Pierre Descamps’s second exhibition at The Goma showcases a compilation of more than fifty photographs taken by the artist over the last ten years. The images depict skateboarding spots in urban settings which he has photographed in cities such as Madrid, Berlin, New York and Nice.
Descamps (Amiens, 1975) focuses his practice on the interaction between two opposing cultures. Firstly, it is grounded in the sophisticated legacy of twentieth-century conceptual movements and, secondly, it engages with other approaches more attuned to popular culture. While his sculptures and photos recall minimalist geometric compositions, the materials he employs and his way of making the works have completely different connotations. For instance, in the pieces included in this exhibition, it is worth underscoring his use of offset, a reproduction method proper to print culture. Having said that, despite being printed on low-quality paper like that used in magazines (therein the titles allusive to page numbers) the artist materialises the work in a single copy which he later hand-frames himself.
Even if we could say that Descamps borrows inspiration from the aseptic imagery of the Dusseldorf School (the Bechers, Thomas Ruff, Thomas Demand) and the inexpressive influence of Pop (Ed Ruscha, Baldessari) the artist also places a high value on other photographers removed from conventional art circuits, experts who portray skaters doing their thing. Mike Blabac, Allen Ying and Michael Burnett work with focus, light and angles from a completely different perspective to the above-mentioned artists, foregrounding in their images the body and expressiveness. Though in Descamps’s photos the figure itself (people, cars, etc.) does not make an appearance, the shadow of its presence lingers.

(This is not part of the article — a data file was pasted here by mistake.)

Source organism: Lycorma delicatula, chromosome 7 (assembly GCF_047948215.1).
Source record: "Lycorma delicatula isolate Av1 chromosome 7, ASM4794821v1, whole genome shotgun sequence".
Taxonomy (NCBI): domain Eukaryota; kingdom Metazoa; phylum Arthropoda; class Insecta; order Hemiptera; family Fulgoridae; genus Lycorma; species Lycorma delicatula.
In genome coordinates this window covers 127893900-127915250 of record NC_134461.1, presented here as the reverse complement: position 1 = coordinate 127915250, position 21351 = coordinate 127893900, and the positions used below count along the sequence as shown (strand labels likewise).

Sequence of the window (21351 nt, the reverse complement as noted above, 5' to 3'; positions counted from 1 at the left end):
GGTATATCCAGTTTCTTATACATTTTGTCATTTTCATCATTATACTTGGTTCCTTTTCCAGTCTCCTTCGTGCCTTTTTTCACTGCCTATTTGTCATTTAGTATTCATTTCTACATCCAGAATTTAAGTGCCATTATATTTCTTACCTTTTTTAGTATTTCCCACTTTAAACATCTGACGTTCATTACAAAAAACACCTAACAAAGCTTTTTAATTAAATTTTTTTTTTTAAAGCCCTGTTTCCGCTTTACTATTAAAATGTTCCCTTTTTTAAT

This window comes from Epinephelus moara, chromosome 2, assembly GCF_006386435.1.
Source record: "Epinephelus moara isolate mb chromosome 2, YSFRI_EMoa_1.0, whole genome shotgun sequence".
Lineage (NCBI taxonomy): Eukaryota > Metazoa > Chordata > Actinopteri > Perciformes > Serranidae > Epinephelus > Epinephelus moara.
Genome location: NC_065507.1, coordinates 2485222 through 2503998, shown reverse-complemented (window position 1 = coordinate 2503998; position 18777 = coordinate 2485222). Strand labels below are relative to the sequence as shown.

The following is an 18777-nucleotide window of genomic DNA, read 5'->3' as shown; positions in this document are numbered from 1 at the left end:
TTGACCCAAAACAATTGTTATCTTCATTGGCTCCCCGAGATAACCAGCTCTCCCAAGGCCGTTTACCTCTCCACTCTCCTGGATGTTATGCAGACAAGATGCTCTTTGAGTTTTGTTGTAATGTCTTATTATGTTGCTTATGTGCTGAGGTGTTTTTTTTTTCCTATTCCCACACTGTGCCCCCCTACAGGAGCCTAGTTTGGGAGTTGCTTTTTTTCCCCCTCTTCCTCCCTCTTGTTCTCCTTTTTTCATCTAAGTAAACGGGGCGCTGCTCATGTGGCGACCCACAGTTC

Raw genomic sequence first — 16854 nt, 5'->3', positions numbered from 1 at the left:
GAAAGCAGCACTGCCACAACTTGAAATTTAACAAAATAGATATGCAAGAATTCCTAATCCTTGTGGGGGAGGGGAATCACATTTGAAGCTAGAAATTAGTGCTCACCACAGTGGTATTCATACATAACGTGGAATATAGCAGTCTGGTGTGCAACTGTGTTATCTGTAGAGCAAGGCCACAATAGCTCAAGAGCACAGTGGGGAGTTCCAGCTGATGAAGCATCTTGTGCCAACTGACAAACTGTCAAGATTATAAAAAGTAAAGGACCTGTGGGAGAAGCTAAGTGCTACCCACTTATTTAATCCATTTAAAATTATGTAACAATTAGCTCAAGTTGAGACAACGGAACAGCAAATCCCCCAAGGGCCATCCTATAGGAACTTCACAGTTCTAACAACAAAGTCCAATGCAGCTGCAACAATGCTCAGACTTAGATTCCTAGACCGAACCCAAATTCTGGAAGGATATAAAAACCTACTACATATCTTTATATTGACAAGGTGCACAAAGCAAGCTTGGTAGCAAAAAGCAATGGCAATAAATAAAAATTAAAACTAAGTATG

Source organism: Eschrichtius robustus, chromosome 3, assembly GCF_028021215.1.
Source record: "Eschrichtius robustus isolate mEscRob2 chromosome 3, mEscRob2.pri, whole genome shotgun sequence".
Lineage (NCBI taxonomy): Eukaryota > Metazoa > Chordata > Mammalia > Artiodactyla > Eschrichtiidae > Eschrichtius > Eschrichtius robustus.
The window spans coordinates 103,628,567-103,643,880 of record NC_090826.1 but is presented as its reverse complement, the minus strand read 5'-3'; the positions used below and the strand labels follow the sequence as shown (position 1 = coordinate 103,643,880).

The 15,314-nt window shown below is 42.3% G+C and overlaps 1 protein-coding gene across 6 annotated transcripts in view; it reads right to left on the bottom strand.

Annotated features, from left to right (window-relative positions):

As a result, one could conclude that the boundaries between Pierre Descamps’s models and creations are fuzzy. The only three-dimensional element in the gallery is a kind of frame holding each and every one of the pieces in the exhibition. Another structuring element of the show, it is designed as an authentic piece of furniture and (like the rails, ramps, steps, etc. in urban settings in the photos) it responds to a problem of emplacement within a specific realm generally viewed as elitist—an art gallery or the home of a collector.
“Descamps focuses his practice on the interaction between two opposing cultures. Firstly, it is grounded in the sophisticated legacy of twentieth-century conceptual movements and, secondly, it engages with other approaches more attuned to popular culture”.